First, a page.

Love to God is the governing motive of the spiritual mind. All desire of human admiration and applause pales before this high and holy principle of the soul. Its religion, its devotion, its zeal, its toils, its sacrifices, spring from love. Love prompts, love strengthens, love sweetens, love sanctifies all. This it is that expels from the heart the rival and false claimant of its affections, and welcomes and enthrones the true. It may, at times, like the pulse of the natural life, beat languidly, yet, unlike that pulse, it never ceases entirely to beat. The love of God in the soul never expires. Fed from the source from where it emanates, the holy fire, dim and dying as it may appear at times, never goes out. Have you this evidence of the spiritual mind, my reader? Does the love of Christ constrain you? It is the first and the chief grace of the Spirit; do you possess it? "Now abides faith, hope, and love, but the greatest of these is love." It is the main-spring, the motive power, of the spiritual mechanism of the soul- all its wheels revolve, and all its movements are governed by it. Is this the pure motive that actuates you in what you do for God? Or, do there enter into your service and your sacrifice, anything of self-seeking, of thirst for human approbation, of desire to make a fair show in the flesh, of aiming to make religion subserve your temporal interests? Oh, search your hearts, and see; sift your motives, and ascertain! Love to God- pure, unmixed, simple love- is the attribute of the spiritual mind; and, in proportion to the intensity of the power of love, as a motive, will be the elevated tone of your spirituality. Nor need there be any lack of this motive power. "God is love," and he is prepared to supply it to the mind's utmost capacity. We are straitened in ourselves, not in him. The ocean, on whose margin we doubtingly, timidly stand,
is infinite, boundless, fathomless. The Lord is willing to direct our hearts into its depths, but we hesitate and draw back, awed by its infinite vastness, or stumbling at its perfect freeness. But to attain to a high standard of heavenly-mindedness, we must have more of the love of God shed abroad in our hearts by the Holy Spirit, which he has given unto us. We must love Christ more.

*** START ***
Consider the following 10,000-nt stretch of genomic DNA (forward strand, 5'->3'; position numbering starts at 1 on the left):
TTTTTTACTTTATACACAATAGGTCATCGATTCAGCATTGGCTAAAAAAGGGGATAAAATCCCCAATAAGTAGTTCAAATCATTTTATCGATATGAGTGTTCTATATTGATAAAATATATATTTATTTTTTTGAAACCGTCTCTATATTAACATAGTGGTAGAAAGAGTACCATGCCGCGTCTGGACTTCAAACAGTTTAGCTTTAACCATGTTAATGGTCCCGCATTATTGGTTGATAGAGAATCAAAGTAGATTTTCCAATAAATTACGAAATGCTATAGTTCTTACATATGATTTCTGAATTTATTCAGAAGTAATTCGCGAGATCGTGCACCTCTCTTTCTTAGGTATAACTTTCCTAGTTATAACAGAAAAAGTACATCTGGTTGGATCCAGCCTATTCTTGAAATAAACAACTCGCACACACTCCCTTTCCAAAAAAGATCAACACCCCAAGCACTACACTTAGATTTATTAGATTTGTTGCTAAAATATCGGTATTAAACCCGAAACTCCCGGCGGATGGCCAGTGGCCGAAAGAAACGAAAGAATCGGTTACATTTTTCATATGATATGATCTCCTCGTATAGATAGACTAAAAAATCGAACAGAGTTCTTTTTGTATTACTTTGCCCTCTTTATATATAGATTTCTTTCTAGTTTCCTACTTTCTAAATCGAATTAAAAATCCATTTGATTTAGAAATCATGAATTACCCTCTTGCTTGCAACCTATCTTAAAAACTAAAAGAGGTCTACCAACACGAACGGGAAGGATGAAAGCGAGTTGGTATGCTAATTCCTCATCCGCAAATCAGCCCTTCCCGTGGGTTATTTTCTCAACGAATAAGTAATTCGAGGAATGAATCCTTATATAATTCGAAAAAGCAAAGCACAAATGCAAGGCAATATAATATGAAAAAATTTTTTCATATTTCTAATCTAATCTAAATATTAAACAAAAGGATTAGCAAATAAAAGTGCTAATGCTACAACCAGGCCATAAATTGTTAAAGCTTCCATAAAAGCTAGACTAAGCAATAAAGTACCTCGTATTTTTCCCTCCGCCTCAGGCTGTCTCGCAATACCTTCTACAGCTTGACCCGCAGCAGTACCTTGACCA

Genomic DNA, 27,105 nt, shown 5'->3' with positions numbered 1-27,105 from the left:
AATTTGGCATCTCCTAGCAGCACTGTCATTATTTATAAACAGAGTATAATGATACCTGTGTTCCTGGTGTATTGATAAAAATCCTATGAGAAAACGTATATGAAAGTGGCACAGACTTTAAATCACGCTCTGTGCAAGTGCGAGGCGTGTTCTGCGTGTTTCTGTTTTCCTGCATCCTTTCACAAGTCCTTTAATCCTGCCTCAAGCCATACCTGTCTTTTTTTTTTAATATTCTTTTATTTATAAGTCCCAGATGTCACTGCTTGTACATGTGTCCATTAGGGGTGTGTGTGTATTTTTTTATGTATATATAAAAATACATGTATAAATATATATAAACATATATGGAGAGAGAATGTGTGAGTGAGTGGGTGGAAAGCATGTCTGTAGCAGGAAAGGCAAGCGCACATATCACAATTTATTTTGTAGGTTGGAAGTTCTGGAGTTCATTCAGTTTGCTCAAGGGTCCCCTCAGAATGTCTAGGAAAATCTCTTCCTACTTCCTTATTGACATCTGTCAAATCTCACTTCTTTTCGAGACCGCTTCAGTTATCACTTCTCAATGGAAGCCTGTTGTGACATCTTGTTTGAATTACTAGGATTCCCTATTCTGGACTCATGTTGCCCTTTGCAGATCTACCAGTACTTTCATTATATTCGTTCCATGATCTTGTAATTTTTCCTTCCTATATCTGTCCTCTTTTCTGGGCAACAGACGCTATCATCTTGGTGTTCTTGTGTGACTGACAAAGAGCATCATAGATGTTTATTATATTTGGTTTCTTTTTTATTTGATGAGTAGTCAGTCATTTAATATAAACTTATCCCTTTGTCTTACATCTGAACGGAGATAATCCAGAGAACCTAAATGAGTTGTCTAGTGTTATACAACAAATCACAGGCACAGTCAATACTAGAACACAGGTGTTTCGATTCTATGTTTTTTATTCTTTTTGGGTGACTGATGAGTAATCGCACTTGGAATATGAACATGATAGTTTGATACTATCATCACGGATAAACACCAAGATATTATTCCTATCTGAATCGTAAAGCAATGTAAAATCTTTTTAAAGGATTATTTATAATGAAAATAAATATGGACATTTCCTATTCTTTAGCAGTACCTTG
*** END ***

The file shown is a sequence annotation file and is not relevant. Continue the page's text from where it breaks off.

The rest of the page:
It enters essentially and deeply into this state of spiritual- mindedness, that the heart be much with Jesus on the throne. "If you then are risen with Christ, seek those things which are above, where Christ sits on the right hand of God. Set your affections (mind) on things above, not on things on the earth." To win heaven, the mind must become heavenly; and to be heavenly, it must habituate itself to heavenly things and heavenly pursuits. It is a law of our mental constitution, that the mind assimilates in its tone and habits of thought with the subject which most engrosses its study. Hence it its that we sometimes become men of one idea. Now the contemplation of divine and spiritual themes has a powerful tendency to spirituality and sanctify the mind. It seems impossible to breathe a heavenly atmosphere, and not be heavenly; to study holy things, and not be holy; to admire the image of Christ, and not resemble Christ; to have frequent communion with Jesus upon the throne, and not catch some stray beam of his glory. And apart from Christ nothing is really pleasant and satisfying to the heavenly mind. Without him, what a dreary, lonesome wilderness were this! But with Christ in the heart, and the heart resting in Christ– he in the center of our souls, and our affections and desires centering in him- the desert loses it solitude and its desolateness. To have the eye resting on Jesus– all our heart-springs in him- the spirit in frequent excursions where he dwells in light and glory- to lean upon him, and converse with him as though he were actually walking by our side, sitting at our board, associated with us in our callings- this, this is heavenly-mindedness. Such is the counter-attraction to the "things on the earth,"- the secularizing pursuits, the low-thoughted cares, the carnal enjoyments- which we so deeply need. And this powerful, counteracting influence which we possess is a realization of our resurrection with Christ, and his enthronement in glory.